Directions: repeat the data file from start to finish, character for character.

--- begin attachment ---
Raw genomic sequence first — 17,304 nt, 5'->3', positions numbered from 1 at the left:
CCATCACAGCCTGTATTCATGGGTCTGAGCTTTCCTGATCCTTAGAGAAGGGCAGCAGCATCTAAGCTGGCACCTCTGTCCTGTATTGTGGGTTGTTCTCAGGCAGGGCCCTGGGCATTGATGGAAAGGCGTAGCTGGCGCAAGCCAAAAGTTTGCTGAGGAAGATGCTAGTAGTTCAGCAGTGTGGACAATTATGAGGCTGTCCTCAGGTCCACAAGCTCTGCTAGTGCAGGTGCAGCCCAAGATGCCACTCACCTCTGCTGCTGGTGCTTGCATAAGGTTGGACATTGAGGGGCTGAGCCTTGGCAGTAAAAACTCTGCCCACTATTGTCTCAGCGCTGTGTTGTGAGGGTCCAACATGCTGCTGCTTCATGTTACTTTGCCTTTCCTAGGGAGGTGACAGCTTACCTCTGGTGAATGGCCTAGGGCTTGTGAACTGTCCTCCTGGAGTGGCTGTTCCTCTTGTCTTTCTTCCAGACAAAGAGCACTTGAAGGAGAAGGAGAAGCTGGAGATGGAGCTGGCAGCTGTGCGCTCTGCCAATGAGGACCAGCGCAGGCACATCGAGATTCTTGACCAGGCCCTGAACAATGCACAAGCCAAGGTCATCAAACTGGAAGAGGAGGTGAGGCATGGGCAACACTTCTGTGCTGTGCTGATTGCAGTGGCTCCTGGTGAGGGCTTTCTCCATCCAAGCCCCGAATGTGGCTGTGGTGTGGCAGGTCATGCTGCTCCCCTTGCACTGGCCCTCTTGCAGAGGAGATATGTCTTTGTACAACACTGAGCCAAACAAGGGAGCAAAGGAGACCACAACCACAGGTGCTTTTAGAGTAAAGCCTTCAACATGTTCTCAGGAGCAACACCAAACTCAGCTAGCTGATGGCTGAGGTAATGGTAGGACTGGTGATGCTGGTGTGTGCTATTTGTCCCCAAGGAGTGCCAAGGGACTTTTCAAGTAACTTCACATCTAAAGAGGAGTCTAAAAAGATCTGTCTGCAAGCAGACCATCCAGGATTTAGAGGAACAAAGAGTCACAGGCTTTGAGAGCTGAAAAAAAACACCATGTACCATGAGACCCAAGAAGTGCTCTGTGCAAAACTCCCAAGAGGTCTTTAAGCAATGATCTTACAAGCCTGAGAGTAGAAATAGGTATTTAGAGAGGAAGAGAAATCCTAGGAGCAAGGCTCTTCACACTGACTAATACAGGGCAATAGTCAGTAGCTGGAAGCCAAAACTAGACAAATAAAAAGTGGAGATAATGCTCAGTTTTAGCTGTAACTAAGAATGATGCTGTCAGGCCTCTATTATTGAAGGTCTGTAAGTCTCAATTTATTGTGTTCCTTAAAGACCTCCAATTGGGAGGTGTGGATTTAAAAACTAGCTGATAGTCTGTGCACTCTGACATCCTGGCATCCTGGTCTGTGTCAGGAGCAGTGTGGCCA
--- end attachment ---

Raw genomic sequence first — 17,304 nt, 5'->3', positions numbered from 1 at the left:
CCATCACAGCCTGTATTCATGGGTCTGAGCTTTCCTGATCCTTAGAGAAGGGCAGCAGCATCTAAGCTGGCACCTCTGTCCTGTATTGTGGGTTGTTCTCAGGCAGGGCCCTGGGCATTGATGGAAAGGCGTAGCTGGCGCAAGCCAAAAGTTTGCTGAGGAAGATGCTAGTAGTTCAGCAGTGTGGACAATTATGAGGCTGTCCTCAGGTCCACAAGCTCTGCTAGTGCAGGTGCAGCCCAAGATGCCACTCACCTCTGCTGCTGGTGCTTGCATAAGGTTGGACATTGAGGGGCTGAGCCTTGGCAGTAAAAACTCTGCCCACTATTGTCTCAGCGCTGTGTTGTGAGGGTCCAACATGCTGCTGCTTCATGTTACTTTGCCTTTCCTAGGGAGGTGACAGCTTACCTCTGGTGAATGGCCTAGGGCTTGTGAACTGTCCTCCTGGAGTGGCTGTTCCTCTTGTCTTTCTTCCAGACAAAGAGCACTTGAAGGAGAAGGAGAAGCTGGAGATGGAGCTGGCAGCTGTGCGCTCTGCCAATGAGGACCAGCGCAGGCACATCGAGATTCTTGACCAGGCCCTGAACAATGCACAAGCCAAGGTCATCAAACTGGAAGAGGAGGTGAGGCATGGGCAACACTTCTGTGCTGTGCTGATTGCAGTGGCTCCTGGTGAGGGCTTTCTCCATCCAAGCCCCGAATGTGGCTGTGGTGTGGCAGGTCATGCTGCTCCCCTTGCACTGGCCCTCTTGCAGAGGAGATATGTCTTTGTACAACACTGAGCCAAACAAGGGAGCAAAGGAGACCACAACCACAGGTGCTTTTAGAGTAAAGCCTTCAACATGTTCTCAGGAGCAACACCAAACTCAGCTAGCTGATGGCTGAGGTAATGGTAGGACTGGTGATGCTGGTGTGTGCTATTTGTCCCCAAGGAGTGCCAAGGGACTTTTCAAGTAACTTCACATCTAAAGAGGAGTCTAAAAAGATCTGTCTGCAAGCAGACCATCCAGGATTTAGAGGAACAAAGAGTCACAGGCTTTGAGAGCTGAAAAAAAACACCATGTACCATGAGACCCAAGAAGTGCTCTGTGCAAAACTCCCAAGAGGTCTTTAAGCAATGATCTTACAAGCCTGAGAGTAGAAATAGGTATTTAGAGAGGAAGAGAAATCCTAGGAGCAAGGCTCTTCACACTGACTAATACAGGGCAATAGTCAGTAGCTGGAAGCCAAAACTAGACAAATAAAAAGTGGAGATAATGCTCAGTTTTAGCTGTAACTAAGAATGATGCTGTCAGGCCTCTATTATTGAAGGTCTGTAAGTCTCAATTTATTGTGTTCCTTAAAGACCTCCAATTGGGAGGTGTGGATTTAAAAACTAGCTGATAGTCTGTGCACTCTGACATCCTGGCATCCTGGTCTGTGTCAGGAGCAGTGTGGCCA